After testing it out for close to a year, Twitter has today announced that it's bringing native tweet scheduling and the capacity to save tweet drafts to its desktop app.
Not quite ready to send that Tweet? Now on https://t.co/fuPJa36kt0 you can save it as a draft or schedule it to send at a specific time –– all from the Tweet composer! pic.twitter.com/d89ESgVZal— Twitter Support (@TwitterSupport) May 28, 2020
As you can see in this example, first, there's a new 'Unsent Tweets' button at the top right of the composer window. When tapped, you'll be able to access all of your saved tweets - so if you want to come back to a thought at a later stage, now you can. Which you've been able to do in the mobile app since... forever.
Even so, it's still a handy addition to have within the desktop app - though there is a catch.
As per Twitter:
"Right now, Tweet drafts saved on desktop or mobile web will be accessible via desktop or mobile web only."
So your tweet drafts won't be synched between apps - if you save a draft on desktop, you'll only be able to access it on desktop, and the same for mobile saves.
So, still handy, but ideally Twitter will also be able to synch all of your draft tweets at some stage.
And then there's tweet scheduling. As noted, Twitter first started working on scheduling within the composer in August last year.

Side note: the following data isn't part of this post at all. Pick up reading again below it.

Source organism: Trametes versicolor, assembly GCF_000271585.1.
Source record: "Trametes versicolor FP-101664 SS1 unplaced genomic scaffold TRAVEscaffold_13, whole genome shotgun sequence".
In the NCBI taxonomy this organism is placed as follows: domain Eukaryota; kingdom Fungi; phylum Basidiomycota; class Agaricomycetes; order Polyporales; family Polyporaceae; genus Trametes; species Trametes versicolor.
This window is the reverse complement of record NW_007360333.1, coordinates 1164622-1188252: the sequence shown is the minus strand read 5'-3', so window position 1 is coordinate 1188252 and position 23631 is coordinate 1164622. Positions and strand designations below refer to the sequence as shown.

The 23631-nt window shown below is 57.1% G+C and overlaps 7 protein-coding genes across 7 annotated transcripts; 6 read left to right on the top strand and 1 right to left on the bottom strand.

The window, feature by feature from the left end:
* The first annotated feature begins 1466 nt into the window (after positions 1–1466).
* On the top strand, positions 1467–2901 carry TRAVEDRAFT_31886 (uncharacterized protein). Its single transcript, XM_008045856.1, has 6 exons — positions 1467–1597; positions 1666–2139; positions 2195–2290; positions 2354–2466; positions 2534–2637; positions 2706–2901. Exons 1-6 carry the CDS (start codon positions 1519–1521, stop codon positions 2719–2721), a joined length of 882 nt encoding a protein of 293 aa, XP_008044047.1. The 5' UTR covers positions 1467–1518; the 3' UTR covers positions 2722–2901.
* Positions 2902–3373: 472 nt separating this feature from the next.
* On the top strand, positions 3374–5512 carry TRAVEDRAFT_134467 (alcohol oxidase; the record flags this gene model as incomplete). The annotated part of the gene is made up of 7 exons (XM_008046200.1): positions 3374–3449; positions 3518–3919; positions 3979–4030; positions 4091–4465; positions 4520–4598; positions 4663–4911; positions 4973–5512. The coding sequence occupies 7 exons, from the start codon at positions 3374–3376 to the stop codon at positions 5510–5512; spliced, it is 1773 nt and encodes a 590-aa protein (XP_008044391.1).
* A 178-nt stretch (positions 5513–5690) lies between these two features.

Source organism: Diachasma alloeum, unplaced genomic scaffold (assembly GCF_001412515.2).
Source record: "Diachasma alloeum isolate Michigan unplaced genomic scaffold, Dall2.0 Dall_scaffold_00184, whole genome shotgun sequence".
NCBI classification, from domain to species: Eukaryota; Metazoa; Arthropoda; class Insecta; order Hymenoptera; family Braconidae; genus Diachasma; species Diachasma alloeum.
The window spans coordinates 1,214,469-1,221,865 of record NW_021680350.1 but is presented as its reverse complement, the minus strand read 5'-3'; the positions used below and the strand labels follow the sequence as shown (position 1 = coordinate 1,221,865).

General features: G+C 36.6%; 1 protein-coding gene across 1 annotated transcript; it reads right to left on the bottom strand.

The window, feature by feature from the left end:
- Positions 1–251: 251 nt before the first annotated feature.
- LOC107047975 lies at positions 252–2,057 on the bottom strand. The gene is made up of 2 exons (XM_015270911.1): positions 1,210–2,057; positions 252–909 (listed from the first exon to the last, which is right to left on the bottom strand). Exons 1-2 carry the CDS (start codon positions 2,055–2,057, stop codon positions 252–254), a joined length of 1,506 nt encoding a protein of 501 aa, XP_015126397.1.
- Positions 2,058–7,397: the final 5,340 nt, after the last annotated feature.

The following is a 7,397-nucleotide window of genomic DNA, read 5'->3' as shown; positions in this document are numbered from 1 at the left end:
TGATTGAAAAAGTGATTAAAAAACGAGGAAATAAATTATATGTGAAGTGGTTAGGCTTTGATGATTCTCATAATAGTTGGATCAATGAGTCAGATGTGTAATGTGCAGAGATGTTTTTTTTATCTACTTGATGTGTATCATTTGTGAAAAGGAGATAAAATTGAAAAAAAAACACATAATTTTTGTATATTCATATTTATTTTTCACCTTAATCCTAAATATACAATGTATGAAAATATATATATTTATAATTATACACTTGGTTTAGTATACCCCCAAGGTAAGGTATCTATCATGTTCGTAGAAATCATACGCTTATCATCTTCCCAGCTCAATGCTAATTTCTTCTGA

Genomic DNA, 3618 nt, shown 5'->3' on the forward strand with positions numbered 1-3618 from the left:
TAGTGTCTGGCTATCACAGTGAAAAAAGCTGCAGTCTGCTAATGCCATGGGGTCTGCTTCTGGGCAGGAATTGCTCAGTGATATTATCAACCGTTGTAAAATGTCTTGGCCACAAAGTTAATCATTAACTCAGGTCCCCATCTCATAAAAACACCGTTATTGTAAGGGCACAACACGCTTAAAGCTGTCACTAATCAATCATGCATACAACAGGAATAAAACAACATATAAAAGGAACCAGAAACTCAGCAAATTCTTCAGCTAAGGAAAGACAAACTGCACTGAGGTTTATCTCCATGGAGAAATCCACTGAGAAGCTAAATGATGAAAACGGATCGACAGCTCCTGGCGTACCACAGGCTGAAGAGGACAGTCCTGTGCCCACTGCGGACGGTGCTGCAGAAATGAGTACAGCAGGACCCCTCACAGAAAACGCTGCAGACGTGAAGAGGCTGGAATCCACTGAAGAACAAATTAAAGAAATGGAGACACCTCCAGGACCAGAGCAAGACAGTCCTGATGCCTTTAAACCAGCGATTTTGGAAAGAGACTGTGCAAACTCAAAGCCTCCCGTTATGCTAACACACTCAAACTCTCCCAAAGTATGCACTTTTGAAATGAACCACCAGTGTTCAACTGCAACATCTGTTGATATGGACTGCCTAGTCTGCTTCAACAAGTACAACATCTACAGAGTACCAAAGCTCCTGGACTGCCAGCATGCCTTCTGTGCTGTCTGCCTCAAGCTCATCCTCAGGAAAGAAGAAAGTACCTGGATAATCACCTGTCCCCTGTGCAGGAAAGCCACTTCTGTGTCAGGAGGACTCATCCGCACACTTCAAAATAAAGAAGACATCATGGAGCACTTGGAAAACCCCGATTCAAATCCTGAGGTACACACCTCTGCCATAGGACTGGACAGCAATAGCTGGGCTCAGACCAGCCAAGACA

Twitter is working on baking Scheduled Tweet into Twitter Web App itself pic.twitter.com/DJfs26xYfB— Jane Manchun Wong (@wongmjane) August 26, 2019
Twitter then went on to launch limited testing with users in November, which has now lead to today's full rollout.
And that, too, will come in handy - though of course, functionally it adds nothing new. Most social media managers have been scheduling tweets via third-party apps for many years now, and their routines are likely aligned around the systems they already use. In this sense, I don't see a huge amount of people suddenly switching to Twitter's native scheduling, though Twitter could place limitations on its API (like Facebook does) which would make it preferable to schedule through the app instead.
They haven't done that yet, but either way, it provides another option for tweet scheduling, and could be a good way to ensure the presentation of your tweet is as you want it to be before locking it in.